It was mustered into the service of the state of Virginia on April 21, 1861, originally for one year of service. On May 25 it was deployed to Camp Pickens, Manassas Junction, VA. On June 29 it was transferred to Fairfax Courthouse and assigned to Milledge Bonham's brigade. Under Bonham it held its ground against a feint attack at the First Battle of Bull Run (Manassas), though the company saw no further action as the battle raged well to its left.
In August the company was transferred to NG Evans's Brigade. In the spring of 1862 they took part in the Peninsula Campaign, repelling a Federal assault on Fort Magruder. The company was then transferred to Griffith's Brigade, Magruder's Division, and took part in the Seven Days' Battles. The company spent the summer of 1862 divided between two different commands but was reunited for the Maryland Campaign, now under Barksdale's Brigade, McLaws' Division. It spent the entire day of September 17, 1862 in line of fire during the Battle of Antietam (Sharpsburg). In December 1862, the company's two ten-pound Parrott guns shelled the Federal assault on Marye's Heights at Fredericksburg. The two six-pounders were in position but did not participate in the battle.
In May 1863, under Kershaw's Brigade, the company took part in fighting near Salem Church during the Battle of Chancellorsville. On July 2, 1863, at the Battle of Gettysburg, the company supported McLaws' division's unsuccessful attempt to flank the Army of the Potomac on the left. On this day the Richmond Howitzers endured their fiercest counter battery fire to date, seeing seven men and thirteen horses killed as a result. On July 3 they moved to the center of the line, opposite Cemetery Ridge, and took part in the massive bombardment which preceded Pickett's Charge.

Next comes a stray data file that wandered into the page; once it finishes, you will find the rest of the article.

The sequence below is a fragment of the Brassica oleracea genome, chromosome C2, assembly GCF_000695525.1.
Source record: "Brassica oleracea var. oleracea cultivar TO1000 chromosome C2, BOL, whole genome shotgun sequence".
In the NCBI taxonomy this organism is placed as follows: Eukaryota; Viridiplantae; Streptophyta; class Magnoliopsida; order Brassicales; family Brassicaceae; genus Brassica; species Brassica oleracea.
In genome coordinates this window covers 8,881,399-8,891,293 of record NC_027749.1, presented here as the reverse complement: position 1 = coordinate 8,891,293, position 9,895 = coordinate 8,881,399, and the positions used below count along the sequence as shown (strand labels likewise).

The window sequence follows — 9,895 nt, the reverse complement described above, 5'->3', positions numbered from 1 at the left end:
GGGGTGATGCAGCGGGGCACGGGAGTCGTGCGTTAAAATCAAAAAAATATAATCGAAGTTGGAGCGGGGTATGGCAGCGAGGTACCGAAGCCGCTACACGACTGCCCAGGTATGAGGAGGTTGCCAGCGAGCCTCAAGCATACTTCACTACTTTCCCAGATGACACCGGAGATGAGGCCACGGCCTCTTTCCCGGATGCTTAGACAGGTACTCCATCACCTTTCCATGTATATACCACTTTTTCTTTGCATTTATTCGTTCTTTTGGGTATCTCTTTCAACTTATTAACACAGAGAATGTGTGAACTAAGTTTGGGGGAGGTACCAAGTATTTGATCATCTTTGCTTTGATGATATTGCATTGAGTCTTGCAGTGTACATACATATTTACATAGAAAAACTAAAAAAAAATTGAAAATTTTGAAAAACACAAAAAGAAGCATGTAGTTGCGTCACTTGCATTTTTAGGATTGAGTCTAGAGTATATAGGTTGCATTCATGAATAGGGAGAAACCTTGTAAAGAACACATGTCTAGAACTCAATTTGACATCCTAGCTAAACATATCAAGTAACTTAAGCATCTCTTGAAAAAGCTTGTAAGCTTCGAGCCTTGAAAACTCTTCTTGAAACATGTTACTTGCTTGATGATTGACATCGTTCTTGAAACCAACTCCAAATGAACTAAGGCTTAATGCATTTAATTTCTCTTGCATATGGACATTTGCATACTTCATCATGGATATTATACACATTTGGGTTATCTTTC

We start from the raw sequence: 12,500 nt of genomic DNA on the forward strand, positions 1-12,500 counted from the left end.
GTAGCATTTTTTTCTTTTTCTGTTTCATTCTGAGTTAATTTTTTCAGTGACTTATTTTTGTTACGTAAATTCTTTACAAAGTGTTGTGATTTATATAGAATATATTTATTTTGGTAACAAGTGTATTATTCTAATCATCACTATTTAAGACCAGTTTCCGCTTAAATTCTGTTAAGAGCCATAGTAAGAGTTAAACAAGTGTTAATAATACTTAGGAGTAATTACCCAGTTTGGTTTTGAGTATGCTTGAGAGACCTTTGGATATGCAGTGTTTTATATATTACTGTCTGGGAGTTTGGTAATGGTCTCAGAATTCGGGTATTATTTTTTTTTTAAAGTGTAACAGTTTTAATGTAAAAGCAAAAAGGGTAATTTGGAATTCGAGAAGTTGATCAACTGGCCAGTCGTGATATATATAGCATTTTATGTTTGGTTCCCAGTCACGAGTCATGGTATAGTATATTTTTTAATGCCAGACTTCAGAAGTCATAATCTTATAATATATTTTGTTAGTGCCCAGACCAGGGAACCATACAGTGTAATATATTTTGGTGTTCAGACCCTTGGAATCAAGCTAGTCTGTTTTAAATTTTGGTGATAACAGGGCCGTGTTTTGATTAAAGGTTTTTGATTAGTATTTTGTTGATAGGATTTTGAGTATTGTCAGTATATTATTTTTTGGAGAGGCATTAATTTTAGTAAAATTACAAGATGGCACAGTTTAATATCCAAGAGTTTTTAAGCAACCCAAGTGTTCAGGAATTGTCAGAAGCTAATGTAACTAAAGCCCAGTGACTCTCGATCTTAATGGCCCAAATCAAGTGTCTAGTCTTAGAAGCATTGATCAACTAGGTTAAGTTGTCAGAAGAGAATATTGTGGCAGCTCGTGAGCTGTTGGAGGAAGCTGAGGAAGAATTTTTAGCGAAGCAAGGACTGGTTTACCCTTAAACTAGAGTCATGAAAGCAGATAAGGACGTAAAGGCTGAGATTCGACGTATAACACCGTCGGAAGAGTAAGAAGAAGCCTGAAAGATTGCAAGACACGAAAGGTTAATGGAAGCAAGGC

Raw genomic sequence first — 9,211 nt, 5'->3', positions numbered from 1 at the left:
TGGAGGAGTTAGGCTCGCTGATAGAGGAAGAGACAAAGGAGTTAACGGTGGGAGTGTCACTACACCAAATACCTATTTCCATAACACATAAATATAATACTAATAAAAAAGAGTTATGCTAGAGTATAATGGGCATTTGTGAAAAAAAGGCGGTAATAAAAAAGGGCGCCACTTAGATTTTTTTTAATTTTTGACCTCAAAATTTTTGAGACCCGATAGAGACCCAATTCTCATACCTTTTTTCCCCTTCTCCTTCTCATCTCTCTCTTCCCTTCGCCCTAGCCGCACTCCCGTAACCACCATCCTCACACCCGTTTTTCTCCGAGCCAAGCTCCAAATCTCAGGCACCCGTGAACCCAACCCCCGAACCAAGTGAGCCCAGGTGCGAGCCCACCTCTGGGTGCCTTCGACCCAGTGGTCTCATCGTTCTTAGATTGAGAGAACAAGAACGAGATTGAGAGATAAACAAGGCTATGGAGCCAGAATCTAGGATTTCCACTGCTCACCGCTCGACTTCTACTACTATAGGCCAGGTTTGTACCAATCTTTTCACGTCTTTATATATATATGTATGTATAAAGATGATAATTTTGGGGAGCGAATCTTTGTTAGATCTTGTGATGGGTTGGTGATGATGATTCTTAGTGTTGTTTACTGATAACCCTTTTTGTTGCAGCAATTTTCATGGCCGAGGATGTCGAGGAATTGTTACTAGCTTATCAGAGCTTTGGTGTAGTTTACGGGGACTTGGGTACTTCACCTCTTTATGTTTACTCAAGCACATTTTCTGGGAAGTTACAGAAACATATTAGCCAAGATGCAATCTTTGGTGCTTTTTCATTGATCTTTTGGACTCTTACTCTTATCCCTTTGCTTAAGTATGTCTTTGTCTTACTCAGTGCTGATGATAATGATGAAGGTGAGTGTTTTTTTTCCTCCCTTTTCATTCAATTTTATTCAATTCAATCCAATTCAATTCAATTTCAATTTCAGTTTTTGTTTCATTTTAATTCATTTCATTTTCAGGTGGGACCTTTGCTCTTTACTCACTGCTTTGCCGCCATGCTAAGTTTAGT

In 1864, during the Overland Campaign, the company was heavily engaged at Spotsylvania Courthouse, Cold Harbor, and Gaine's Mill, where their longtime commander, Captain Edward McCarthy, was killed on June 4. The company remained on lines east of Richmond until June 15, when they were transferred to Petersburg, which had come under siege by General Ulysses S. Grant.
During the long siege of Petersburg, the company was encamped at Dunn House, where it saw only occasional action. On April 2, 1865, the lines of Petersburg were evacuated and the company fell back to Amelia Courthouse. Along the way it had been forced to abandon its caissons due to casualties among its horses, so its ammunition supply was severely restricted.
On April 8 the company saw action for the final time, repelling a surprise Federal cavalry raid with canister and musket fire. (Many of the artillerists had been carrying infantry weapons, since there were not enough guns and ammunition to require everyone's services.) On April 10 the company learned that the Army of Northern Virginia had capitulated. The men spiked their guns, destroyed their carriages and harnesses, and disbanded the company.
1st Richmond Howitzers in Southern VictoryEdit
The First Richmond Howitzers were a prestigious artillery unit in the Army of Northern Virginia since its activation in 1861. It was deployed at the forward base of the army in Arlington, Virginia, which meant that it would be the first unit in the ANV to see action in a war against the United States. Its ranks included several notable persons from Confederate history, including Jeb Stuart III (the grandson of James Ewell Brown Stuart, a famous cavalryman from the War of Secession and the Second Mexican War), and Jake Featherston, who became President of the C.S. and led his country into the Second Great War disaster.
The primary artillery piece used by the First Richmond Howitzers during the Great War was the French 75mm (Three inch) field gun. During the Second Great War, the main artillery piece was the 105mm (Four inch) howitzer.
List of First Richmond Howitzers CommandersEdit
The following people are known to have served as commander of the First Richmond Howitzers:
- Edward S McCarthy, Captain, Confederate States Army; began 1861
- James Ewell Brown Stuart III, Captain, Confederate States Army; ended 1915
- Jake Featherston, Sergeant, Confederate States Army; 1915-1917
- Joe Mouton, Captain, Confederate States Army; ended 1941
- Malcolm Clay, Lieutenant, Confederate States Army; began 1941